And so the exercise was: name the women you admired when you were young….and none came to mind. There were women I loved. There were women I liked. There were women I worshipped from afar like movie stars, but admire has some special quality to it, some backbone of clear and hard esteem that made me search my memory. And then I remembered Lillian Hellman, the playwright and later memorist, whom I met at 17 through her book, Pentimento. Why her? Maybe because she was the first woman presented in my life who didn’t fall into the pattern, wife, mother, loyal second. Lillian married, divorced, had a dashing, alcoholic affair with Dashiell Hammet and wrote during all of it. She was restless and flawed and lived a big life with big mistakes.
And then I thought of Lily Jones, my Dad’s great aunt. Aunt Lily had the only pretty house of my childhood, and she didn’t sleep with Uncle Albert. She was the only woman of my acquaintance who didn’t sleep with her husband. Their headboards were separated by the windows of her bedroom. He slept on a converted back porch, his room littered with stale cigar smoke and detective magazines. She raised flowers–her yard was full of them–and was hugely clever with her needle. I have some of her many quilts and dollies and handmade pillow cases. She dipped snuff and drove her 1920s car until the 1950s.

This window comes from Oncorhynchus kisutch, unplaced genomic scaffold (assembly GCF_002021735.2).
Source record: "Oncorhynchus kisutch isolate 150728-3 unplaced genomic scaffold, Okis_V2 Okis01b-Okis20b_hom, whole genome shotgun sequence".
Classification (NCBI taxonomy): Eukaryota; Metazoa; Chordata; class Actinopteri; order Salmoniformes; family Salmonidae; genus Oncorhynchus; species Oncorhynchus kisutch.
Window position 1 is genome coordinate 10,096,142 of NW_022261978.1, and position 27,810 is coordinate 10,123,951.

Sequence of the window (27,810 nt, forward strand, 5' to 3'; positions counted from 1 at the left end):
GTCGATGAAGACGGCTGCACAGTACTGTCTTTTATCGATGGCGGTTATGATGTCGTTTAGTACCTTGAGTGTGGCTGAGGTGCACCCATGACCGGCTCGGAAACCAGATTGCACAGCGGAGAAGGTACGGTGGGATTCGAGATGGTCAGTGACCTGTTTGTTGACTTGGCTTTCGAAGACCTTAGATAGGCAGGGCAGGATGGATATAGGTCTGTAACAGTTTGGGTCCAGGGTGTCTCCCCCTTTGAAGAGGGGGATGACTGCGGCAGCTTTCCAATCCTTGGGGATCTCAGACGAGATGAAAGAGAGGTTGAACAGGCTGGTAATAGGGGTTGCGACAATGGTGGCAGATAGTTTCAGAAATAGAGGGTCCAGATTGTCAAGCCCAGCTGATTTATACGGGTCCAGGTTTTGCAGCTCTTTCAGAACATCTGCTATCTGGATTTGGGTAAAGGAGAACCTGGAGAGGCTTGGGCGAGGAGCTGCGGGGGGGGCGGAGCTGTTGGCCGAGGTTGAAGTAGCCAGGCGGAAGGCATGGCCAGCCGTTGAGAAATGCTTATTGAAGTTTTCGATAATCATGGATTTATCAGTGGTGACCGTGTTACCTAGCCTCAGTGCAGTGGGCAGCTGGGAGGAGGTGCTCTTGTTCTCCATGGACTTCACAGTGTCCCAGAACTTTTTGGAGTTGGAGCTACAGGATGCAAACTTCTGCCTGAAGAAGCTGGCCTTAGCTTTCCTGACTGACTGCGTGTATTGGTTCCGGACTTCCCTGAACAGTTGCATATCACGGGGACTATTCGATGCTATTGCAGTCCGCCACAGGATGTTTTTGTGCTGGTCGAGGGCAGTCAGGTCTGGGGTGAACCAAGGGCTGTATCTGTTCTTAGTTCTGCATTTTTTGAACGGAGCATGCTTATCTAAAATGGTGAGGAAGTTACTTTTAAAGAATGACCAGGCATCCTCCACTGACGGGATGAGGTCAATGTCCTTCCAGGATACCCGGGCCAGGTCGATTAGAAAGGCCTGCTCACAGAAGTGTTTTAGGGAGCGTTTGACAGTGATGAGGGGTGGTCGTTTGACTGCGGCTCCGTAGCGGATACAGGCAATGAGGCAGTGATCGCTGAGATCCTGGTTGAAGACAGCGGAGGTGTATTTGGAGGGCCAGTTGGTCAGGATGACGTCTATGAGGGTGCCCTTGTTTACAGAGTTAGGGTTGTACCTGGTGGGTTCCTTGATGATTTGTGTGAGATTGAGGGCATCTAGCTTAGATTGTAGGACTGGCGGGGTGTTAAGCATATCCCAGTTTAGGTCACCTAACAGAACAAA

Now I have lived a most ordinary life–always attempting to fit the pattern and not always doing it well. I’m not quite clear what it is I admire, but I think it’s a streak of independence, a not fitting in, in one case, on a grand scale, and in the other, quietly enough to get by in small town.
So if admiration has a clear and hard backbone of esteem, who are the women you admire?